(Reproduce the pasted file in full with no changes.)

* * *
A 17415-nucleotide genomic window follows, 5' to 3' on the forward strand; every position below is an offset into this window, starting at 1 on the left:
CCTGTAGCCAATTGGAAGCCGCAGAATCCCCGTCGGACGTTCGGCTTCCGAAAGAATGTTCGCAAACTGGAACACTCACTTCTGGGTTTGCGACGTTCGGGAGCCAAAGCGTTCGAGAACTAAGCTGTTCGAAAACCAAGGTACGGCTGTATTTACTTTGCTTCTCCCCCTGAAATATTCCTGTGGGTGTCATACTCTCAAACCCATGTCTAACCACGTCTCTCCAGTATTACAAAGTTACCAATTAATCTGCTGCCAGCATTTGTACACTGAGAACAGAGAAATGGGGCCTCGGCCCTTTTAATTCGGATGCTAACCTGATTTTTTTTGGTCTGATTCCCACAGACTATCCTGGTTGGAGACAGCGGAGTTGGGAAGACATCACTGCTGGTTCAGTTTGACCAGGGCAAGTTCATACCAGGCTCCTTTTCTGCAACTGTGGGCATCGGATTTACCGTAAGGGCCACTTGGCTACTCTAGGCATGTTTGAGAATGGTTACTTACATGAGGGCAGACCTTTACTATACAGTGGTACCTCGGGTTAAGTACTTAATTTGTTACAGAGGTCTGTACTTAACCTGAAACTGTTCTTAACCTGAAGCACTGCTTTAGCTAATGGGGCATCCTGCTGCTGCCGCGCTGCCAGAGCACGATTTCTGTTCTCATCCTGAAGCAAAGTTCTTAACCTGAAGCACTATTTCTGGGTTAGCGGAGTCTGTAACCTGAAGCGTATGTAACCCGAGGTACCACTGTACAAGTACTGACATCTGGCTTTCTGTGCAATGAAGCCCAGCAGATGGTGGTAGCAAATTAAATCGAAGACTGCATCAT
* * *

A 17415-nucleotide genomic window follows, 5' to 3' on the forward strand; every position below is an offset into this window, starting at 1 on the left:
CCTGTAGCCAATTGGAAGCCGCAGAATCCCCGTCGGACGTTCGGCTTCCGAAAGAATGTTCGCAAACTGGAACACTCACTTCTGGGTTTGCGACGTTCGGGAGCCAAAGCGTTCGAGAACTAAGCTGTTCGAAAACCAAGGTACGGCTGTATTTACTTTGCTTCTCCCCCTGAAATATTCCTGTGGGTGTCATACTCTCAAACCCATGTCTAACCACGTCTCTCCAGTATTACAAAGTTACCAATTAATCTGCTGCCAGCATTTGTACACTGAGAACAGAGAAATGGGGCCTCGGCCCTTTTAATTCGGATGCTAACCTGATTTTTTTTGGTCTGATTCCCACAGACTATCCTGGTTGGAGACAGCGGAGTTGGGAAGACATCACTGCTGGTTCAGTTTGACCAGGGCAAGTTCATACCAGGCTCCTTTTCTGCAACTGTGGGCATCGGATTTACCGTAAGGGCCACTTGGCTACTCTAGGCATGTTTGAGAATGGTTACTTACATGAGGGCAGACCTTTACTATACAGTGGTACCTCGGGTTAAGTACTTAATTTGTTACAGAGGTCTGTACTTAACCTGAAACTGTTCTTAACCTGAAGCACTGCTTTAGCTAATGGGGCATCCTGCTGCTGCCGCGCTGCCAGAGCACGATTTCTGTTCTCATCCTGAAGCAAAGTTCTTAACCTGAAGCACTATTTCTGGGTTAGCGGAGTCTGTAACCTGAAGCGTATGTAACCCGAGGTACCACTGTACAAGTACTGACATCTGGCTTTCTGTGCAATGAAGCCCAGCAGATGGTGGTAGCAAATTAAATCGAAGACTGCATCAT